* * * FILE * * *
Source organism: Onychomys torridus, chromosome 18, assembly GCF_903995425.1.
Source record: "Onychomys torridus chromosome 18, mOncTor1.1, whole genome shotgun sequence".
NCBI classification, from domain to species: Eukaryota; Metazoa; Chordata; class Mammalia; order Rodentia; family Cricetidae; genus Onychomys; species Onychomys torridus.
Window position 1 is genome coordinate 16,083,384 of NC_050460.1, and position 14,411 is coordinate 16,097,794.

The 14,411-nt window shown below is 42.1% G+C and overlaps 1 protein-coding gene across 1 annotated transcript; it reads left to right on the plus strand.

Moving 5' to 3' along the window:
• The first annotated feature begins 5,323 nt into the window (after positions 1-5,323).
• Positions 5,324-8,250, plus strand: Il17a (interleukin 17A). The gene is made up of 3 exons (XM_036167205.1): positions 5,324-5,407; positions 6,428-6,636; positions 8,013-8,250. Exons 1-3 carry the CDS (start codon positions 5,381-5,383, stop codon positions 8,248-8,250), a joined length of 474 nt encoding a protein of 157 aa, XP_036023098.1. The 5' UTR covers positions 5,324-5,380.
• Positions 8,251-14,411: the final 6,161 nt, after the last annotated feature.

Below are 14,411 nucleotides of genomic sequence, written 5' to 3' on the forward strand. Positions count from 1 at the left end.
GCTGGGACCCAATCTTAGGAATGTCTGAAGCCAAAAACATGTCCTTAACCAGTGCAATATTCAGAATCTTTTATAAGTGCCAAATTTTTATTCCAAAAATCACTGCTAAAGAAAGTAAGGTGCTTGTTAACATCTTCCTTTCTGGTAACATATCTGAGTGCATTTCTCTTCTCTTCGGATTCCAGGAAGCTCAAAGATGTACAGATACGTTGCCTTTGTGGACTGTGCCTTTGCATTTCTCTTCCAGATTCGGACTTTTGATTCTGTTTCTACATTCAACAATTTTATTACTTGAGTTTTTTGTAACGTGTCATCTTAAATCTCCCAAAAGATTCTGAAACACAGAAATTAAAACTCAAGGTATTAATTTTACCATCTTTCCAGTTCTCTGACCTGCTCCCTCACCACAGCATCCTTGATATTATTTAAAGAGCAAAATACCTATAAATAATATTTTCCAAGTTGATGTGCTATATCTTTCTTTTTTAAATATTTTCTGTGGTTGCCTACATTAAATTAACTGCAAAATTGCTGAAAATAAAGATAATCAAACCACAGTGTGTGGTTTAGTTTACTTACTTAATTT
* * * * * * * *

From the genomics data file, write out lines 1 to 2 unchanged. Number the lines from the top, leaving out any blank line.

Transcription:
Source organism: Onychomys torridus, chromosome 18, assembly GCF_903995425.1.
Source record: "Onychomys torridus chromosome 18, mOncTor1.1, whole genome shotgun sequence".